Editorial: How do we ditch dirty coal power without sending miners to the unemployment line?
The nation — in fact, the world — needs to wean itself from fossil fuels if it is to have any hope of managing climate change. Burning coal is particularly bad for the environment, pumping far higher quantities of global-warming compounds into the atmosphere than natural gas, oil or other carbon-based products do. So it’s heartening that the U.S. has been using less coal to generate electricity in recent years. An unrelated drop in coal-fired steel production in China has also reduced the amount of coal U.S. firms have scratched out of the ground and shipped overseas. Yet more needs to be done to speed up the shift to cleaner, more sustainable energy sources.
Though transitioning away from fossil fuels is absolutely necessary, it’s also vitally important to recognize the human and economic cost that such a change entails. That includes a significant number of jobs lost in northern Appalachia, Indiana and Illinois, and Wyoming, where the vast majority of the nation’s existing coal mines are found. Closing coal mines means cutting good-paying jobs in places where replacement work for similar pay is hard to come by. Though that shouldn’t slow the move away from fossil fuel, our energy policies need to be mindful of the disparate effect on coal-dependent communities, many of which are in rural and economically weak areas of the country.
For the Record
March 4, 11:45 a.m.: An earlier version of this article incorrectly stated that Rep. Hal Rogers’ congressional district was in West Virginia. It is in Kentucky.
The RECLAIM Act would take a portion of the money that now goes into the Abandoned Mine Reclamation Fund, which is dedicated to cleaning up mines closed before 1977, and redirect it to economic development projects in old coal communities suffering from their mines’ environmental effects and the decline in coal jobs. The Abandoned Mine Reclamation Fund is financed through a fee on mined coal, which has raised $10.5 billion since 1977.
Rogers’ bill would make available $200 million a year over five years for reclamation projects that dovetail with economic development proposals on or adjacent to the abandoned mine sites. In essence, the backers say, the RECLAIM Act would take fee revenue that the government already has in hand and make it available sooner than it otherwise would be.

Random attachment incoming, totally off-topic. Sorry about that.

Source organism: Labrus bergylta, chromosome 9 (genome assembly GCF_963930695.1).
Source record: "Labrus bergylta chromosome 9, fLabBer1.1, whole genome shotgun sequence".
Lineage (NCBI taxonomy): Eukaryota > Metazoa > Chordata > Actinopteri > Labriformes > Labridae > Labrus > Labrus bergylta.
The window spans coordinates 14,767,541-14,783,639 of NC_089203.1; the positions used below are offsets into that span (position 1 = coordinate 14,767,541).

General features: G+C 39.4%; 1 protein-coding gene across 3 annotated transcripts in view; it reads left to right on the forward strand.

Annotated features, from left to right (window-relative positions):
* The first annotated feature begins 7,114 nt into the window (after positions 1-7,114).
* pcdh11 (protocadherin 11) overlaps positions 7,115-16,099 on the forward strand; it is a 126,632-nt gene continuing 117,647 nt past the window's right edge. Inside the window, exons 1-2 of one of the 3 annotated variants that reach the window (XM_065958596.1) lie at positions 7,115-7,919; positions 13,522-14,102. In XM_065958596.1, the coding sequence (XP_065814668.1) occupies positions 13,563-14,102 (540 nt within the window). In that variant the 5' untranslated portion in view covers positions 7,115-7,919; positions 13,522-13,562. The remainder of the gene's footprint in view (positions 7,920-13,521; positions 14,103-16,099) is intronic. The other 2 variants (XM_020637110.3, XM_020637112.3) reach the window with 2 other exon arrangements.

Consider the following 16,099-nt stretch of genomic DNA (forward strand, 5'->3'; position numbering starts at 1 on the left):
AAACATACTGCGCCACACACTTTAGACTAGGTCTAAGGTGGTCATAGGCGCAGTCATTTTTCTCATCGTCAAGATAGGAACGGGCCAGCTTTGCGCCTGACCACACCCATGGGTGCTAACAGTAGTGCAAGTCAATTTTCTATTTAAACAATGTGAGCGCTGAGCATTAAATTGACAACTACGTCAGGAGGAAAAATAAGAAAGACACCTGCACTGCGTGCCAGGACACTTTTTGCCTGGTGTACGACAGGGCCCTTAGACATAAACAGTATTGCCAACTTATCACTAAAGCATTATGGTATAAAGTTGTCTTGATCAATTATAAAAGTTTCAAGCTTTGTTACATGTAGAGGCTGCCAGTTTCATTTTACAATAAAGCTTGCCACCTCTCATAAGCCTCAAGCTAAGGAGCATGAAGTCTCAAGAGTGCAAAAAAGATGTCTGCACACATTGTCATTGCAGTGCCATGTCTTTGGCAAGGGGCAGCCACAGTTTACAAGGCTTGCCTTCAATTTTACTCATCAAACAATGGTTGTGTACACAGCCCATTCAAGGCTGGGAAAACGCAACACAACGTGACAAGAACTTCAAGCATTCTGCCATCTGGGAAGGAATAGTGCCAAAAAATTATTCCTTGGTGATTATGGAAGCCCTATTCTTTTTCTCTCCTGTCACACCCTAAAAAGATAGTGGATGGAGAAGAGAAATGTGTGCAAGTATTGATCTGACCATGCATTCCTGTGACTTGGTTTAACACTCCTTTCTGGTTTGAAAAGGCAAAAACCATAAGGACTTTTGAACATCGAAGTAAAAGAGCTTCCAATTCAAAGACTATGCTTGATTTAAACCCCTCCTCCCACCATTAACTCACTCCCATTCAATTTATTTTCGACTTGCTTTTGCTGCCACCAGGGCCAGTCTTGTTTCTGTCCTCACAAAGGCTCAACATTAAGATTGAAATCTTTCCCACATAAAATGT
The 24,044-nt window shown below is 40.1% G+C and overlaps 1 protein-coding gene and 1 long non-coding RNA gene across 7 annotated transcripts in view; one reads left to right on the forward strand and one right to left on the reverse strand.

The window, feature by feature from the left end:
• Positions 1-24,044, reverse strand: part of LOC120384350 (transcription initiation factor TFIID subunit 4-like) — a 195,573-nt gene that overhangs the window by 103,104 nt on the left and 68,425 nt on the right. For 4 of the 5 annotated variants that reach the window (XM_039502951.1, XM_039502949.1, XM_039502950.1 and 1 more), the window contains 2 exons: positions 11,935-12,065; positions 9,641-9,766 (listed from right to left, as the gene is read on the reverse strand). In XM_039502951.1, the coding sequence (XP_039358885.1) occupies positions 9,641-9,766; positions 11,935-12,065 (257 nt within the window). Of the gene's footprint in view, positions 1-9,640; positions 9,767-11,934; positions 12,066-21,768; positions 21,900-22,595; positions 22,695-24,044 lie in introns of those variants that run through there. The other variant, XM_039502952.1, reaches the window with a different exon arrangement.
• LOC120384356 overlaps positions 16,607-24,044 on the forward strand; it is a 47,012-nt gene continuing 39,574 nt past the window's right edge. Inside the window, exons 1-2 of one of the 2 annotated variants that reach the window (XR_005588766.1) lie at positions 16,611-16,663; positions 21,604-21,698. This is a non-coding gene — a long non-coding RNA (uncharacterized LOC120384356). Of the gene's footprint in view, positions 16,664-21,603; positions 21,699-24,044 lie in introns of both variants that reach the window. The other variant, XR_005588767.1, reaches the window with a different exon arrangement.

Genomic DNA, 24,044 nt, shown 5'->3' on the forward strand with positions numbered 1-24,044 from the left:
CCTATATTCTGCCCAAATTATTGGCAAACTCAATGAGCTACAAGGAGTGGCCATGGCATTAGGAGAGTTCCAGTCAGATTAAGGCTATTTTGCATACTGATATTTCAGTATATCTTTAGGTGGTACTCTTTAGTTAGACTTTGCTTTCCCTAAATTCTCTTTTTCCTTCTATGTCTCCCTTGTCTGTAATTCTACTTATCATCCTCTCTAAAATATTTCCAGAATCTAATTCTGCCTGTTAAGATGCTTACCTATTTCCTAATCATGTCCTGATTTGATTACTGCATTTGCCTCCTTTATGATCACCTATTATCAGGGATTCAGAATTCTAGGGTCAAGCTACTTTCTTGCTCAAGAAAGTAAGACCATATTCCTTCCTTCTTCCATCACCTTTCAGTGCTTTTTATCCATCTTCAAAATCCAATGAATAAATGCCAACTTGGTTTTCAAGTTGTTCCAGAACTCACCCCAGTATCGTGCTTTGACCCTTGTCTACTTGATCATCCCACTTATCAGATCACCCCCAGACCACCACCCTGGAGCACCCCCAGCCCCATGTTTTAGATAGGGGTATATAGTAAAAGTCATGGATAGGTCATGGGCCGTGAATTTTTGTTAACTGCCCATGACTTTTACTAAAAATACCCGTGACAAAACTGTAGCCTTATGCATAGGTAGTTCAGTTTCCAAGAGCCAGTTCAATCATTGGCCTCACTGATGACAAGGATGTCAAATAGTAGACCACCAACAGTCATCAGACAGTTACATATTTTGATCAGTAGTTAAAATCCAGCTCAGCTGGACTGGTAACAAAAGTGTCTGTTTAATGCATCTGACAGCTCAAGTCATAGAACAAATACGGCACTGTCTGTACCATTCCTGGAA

The economic development projects would be proposed by local officials and vetted at the state level, then reviewed by the Interior Department. Advocates envision everything from new retail centers to forestation projects designed to support logging in the future.
Notably, the reclamation fund isn’t responsible for the restoration work that will eventually be needed at currently operating mines. Those businesses are supposed to post bonds to ensure that the land will be reclaimed once the mining is finished, whether the coal firm survives or not. Several states have let companies off that hook, however, by allowing them to put up little more than a pledge that they’ll fund the work. As the industry collapses, that looms as a significant potential problem for environmental remediation.
Still, it makes sense to twin economic development proposals with reclamation projects. Although Rogers’ proposal wouldn’t compensate for all the job losses already caused by the shrinking coal industry, it marks a positive step in both recognizing and addressing the economic fallout of leaving coal behind. Congress should pass this bill and the president should sign it. But the government should also ensure that the initial goal of the reclamation program — to mitigate dangerous abandoned coal mines — is fulfilled.
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